Microsoft has acknowledged a new bug affecting some Windows 11 applications triggering launch issues and causing them to display errors after a system restore.
The company said that “after running a System Restore to a previous restore point on a device that is running Windows 11, version 22H2, some Windows applications that use the MSIX Windows app package format may experience” various instability problems, including failures to launch, freezes, and crashes.
Multiple Microsoft apps are known to be affected by this known issue, including Notepad, Paint, Microsoft Office apps, Cortana, and the Windows Terminal app.
“This list of apps is not a complete list. Any Windows applications that use the MSIX Windows app package format may experience this issue,” Redmond said.
Affected users might experience one of the following symptoms users might experience:
An error message “This app can’t open” is displayed instead of the app starting.
The app might have multiple entries on the Start menu.
An app may not respond when you try to start the app.
An I/O error may occur, followed by the app not responding, and then the app crashes.
If you try to start the app again, the app now runs.
While these are some of the issues that users are most likely to experience following a Windows system restore, others not listed above could also occur on impacted devices.
The Windows 11 22H2 editions impacted by this known issue include Windows 11 22H2 SE, Home, Pro, Enterprise, Enterprise Multi-Session, Education, and IoT Enterprise.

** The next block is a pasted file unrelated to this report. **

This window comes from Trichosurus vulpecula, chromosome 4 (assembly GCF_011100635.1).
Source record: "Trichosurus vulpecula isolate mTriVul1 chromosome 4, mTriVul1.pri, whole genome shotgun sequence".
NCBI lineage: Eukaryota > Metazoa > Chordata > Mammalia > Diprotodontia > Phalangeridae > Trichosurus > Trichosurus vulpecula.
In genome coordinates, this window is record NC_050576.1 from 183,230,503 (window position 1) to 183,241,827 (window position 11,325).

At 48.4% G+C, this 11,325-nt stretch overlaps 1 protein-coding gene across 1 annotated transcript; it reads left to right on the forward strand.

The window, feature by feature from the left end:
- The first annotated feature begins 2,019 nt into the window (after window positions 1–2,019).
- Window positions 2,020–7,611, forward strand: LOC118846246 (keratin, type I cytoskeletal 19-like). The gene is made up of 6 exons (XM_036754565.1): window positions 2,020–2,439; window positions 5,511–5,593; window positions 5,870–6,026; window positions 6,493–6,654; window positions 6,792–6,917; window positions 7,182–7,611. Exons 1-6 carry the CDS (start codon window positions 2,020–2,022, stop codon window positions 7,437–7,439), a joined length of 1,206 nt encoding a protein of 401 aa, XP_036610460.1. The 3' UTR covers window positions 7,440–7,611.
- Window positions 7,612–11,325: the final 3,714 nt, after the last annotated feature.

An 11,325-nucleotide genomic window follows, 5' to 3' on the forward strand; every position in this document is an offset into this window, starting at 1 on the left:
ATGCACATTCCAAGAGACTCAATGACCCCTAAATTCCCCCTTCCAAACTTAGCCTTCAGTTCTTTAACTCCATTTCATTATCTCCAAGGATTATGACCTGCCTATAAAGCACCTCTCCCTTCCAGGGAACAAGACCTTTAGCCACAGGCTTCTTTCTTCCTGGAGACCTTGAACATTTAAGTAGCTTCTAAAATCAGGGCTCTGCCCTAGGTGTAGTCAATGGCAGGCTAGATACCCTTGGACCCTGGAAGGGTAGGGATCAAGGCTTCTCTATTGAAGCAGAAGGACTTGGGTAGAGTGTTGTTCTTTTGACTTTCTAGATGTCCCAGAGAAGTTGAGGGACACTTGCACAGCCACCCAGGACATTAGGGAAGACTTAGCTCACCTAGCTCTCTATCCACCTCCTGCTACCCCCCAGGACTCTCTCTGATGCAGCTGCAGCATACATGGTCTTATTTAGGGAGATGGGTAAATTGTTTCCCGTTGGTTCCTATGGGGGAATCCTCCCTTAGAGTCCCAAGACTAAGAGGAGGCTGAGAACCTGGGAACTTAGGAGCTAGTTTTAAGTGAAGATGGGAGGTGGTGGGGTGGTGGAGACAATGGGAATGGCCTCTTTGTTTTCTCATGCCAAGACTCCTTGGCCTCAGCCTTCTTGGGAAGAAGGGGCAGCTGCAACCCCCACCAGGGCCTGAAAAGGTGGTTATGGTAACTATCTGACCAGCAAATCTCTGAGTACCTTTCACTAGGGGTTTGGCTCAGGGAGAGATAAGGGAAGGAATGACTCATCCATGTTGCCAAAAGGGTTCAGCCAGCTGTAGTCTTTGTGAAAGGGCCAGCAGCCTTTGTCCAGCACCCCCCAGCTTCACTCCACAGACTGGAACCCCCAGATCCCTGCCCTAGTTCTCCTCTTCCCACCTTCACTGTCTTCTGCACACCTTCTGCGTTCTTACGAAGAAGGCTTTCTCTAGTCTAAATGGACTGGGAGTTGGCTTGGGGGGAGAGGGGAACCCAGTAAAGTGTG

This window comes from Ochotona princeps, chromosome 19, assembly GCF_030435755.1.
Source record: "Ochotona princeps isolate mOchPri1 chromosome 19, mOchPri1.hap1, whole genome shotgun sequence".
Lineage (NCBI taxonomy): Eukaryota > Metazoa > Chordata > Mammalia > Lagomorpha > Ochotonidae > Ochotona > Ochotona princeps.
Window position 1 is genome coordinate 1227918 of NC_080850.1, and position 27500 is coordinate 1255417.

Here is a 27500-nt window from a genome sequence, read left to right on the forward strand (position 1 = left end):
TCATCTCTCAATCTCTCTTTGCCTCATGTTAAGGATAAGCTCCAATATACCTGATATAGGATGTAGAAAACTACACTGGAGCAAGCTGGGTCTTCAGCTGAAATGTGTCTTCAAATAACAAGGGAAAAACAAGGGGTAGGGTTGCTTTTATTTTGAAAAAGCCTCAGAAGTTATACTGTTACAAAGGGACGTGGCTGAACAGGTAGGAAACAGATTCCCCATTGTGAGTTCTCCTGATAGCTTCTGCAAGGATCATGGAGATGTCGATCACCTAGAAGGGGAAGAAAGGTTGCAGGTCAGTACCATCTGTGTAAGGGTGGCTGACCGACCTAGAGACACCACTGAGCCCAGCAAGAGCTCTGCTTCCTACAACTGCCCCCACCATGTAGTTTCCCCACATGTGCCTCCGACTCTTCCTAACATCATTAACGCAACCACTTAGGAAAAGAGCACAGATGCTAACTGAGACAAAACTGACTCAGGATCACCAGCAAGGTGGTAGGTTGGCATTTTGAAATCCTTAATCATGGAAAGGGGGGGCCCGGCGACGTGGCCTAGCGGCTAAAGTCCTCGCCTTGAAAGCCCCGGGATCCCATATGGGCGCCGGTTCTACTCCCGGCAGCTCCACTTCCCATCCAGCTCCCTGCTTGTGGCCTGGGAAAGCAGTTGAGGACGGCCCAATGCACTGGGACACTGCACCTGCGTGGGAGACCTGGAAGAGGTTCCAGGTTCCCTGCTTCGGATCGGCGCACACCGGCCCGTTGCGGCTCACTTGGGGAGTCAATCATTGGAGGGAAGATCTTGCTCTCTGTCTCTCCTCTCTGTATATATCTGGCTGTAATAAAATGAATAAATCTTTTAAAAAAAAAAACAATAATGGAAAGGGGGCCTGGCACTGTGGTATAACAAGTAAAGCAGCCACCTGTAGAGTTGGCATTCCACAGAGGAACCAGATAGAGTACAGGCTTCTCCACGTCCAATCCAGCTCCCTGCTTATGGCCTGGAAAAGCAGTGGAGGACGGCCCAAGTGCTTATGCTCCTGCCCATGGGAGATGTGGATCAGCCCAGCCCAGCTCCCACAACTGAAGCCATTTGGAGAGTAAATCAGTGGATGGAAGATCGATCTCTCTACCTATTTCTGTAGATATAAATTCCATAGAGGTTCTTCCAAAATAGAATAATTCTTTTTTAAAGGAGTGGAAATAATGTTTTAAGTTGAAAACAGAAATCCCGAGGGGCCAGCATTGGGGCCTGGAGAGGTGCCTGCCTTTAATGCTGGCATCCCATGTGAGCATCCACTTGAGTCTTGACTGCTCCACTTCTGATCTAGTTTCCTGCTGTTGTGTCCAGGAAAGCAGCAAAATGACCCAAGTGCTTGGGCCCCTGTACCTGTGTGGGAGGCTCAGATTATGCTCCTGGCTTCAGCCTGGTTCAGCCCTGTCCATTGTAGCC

Microsoft has not said if it’s investigating this known issue or working on a fix but has shared a workaround for affected users.
Those experiencing problems when trying to launch apps after system restore might be able to work around this issue by:
Starting the app again.
Re-installing the app from the Windows Store.
Re-installing the app from the original source from which it was first installed.
Running Windows Update.
In related news, Microsoft released a PowerShell script over the weekend to find and recover some of the Windows app shortcuts deleted Friday morning by a rogue Defender for Endpoint attack surface reduction (ASR) rule.
The faulty ASR rule has caused widespread disruption in enterprise environments, with users unable to launch their applications and Windows administrators scrambling to restore shortcuts.